11/10/2018
Share this story Share on Facebook icon Share on Twitter icon Share on Pinterest icon Share on Google Plus icon Share on Linked In icon Share via Email icon

Who was Mary Queen of Scots? History Scotland's ultimate guide to the life of the Stewart queen

7b7f9ec6-2a6e-46c7-bd67-899ab2ac25b4

Who was Mary Queen of Scots? Why was she executed? Discover everything you need know about the life of Mary Queen of Scots (1542-1587) with History Scotland’s ultimate guide to the life of this Stewart queen.

For all of you who are looking forward to the imminent release of the Mary Queen of Scots film, we have pulled together all of our best content about the life of this Stewart queen.

Mary Queen of Scots became queen at just six days old, spent her childhood in France and married three husbands, before being forced to abdicate in favour of her son James VI. Mary fled to England and was imprisoned for 19 years on the orders of Elizabeth I, before being executed for treason, after being implicated in a plot to murder England’s queen.

But there is so much more to Mary’s life than these facts. Explore the various aspects of Mary’s life, relationships, imprisonment and execution with History Scotland’s round-up of Mary Queen of Scots facts.

Facts about Mary Queen of Scots

Mary Queen of Scots timeline 

Use our timeline to follow Mary from her birth, through her childhood at the French court, her reign as Scotland's queen and subsequent imprisonment on the orders of her cousin Elizabeth I.

Facts you (probably) never knew 

Did you know that Mary actually spent more of her life in France and England than she ever did in Scotland? Discover quirky facts about the Stewart queen’s life with these history snippets.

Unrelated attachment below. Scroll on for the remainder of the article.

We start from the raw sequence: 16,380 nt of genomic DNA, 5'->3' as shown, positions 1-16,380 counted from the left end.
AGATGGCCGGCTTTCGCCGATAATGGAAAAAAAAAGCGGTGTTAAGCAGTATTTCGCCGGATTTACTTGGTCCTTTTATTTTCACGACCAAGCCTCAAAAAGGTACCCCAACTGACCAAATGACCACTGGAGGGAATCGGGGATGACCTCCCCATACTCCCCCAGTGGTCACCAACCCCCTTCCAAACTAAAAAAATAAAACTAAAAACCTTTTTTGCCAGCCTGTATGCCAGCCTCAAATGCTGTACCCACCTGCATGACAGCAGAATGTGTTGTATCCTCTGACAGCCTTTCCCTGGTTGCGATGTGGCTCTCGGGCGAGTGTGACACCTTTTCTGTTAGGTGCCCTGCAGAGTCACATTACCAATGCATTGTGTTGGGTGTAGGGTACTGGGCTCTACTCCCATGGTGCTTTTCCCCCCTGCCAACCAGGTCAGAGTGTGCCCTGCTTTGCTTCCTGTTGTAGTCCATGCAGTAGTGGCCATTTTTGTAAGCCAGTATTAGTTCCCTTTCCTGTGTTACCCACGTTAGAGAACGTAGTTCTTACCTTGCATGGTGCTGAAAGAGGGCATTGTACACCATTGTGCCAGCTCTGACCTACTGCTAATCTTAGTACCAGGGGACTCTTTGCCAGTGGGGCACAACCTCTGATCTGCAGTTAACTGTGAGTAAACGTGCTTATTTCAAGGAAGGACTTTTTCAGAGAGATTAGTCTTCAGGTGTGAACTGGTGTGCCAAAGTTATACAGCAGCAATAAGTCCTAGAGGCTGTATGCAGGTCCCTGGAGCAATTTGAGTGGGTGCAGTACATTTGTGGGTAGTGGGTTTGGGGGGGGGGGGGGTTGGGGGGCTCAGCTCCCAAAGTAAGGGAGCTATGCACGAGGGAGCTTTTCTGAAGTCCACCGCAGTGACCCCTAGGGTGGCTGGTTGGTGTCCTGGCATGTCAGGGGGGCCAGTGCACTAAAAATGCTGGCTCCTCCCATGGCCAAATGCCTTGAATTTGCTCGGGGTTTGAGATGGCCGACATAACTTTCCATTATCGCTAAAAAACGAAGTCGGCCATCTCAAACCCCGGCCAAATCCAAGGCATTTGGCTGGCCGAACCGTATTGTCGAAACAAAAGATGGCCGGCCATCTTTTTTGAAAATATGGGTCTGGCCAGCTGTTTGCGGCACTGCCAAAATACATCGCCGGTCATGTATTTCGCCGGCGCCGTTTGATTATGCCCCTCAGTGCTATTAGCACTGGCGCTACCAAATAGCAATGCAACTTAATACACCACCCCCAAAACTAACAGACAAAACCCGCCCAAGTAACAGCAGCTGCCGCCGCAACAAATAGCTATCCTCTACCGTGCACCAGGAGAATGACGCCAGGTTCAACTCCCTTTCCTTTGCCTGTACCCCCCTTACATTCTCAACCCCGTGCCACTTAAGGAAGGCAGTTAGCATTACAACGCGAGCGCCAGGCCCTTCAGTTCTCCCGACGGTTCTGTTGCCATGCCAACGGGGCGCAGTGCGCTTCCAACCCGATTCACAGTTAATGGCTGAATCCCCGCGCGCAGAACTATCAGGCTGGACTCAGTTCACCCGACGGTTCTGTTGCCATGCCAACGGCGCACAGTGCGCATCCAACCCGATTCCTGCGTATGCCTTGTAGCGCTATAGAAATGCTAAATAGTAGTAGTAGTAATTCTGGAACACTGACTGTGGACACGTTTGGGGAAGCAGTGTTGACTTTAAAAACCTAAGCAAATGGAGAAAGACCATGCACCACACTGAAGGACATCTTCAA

Mary’s life in ten numbers

Discover facts relating to Mary’s life, reign and imprisonment with these ten facts.

Who were the husbands of Mary Queen of Scots?

A guide to Mary’s husbands

Mary was just fifteen years old when she wed her first husband Francis, in an arranged marriage. Her second husband was murdered in Edinburgh and Mary may have been forced into a third marriage with her third husband, the Earl of Bothwell. Read our guide here.

Henry Lord Darnley

Mary’s second husband Henry Lord Darnley proved a poor marriage partner. Soon after the birth of the couple’s son James, Darnley’s arrogant behaviour put him at odds with Mary’s partner. Darnley’s shocking death following an explosion proved to be Mary’s undoing, when her future husband was accused of involvement in the murder.

Mary’s third husband, the Earl of Bothwell  

James Hepburn, the Earl of Bothwell, controversially waylaid the queen and, many historians believe, forced her into marriage. It was whilst married to Bothwell that Mary was forced to abdicate in favour of her son.

Mary’s imprisonment and execution

Where was Mary Queen of Scots imprisoned? 

Mary spent nineteen years in English prisons on the orders of her cousin Elizabeth I, after she fled to England hoping for royal protection. Initially, Mary’s house arrest was comfortable but as the years went by, the conditions in which she was kept deteriorated and her health declined.

Mary’s most hated prison 

Mary’s long stay at Tutbury Castle was her most uncomfortable and the conditions at the castle caused her to despair. It was here that she would be implicated in the Babington Plot which would ultimately lead to her execution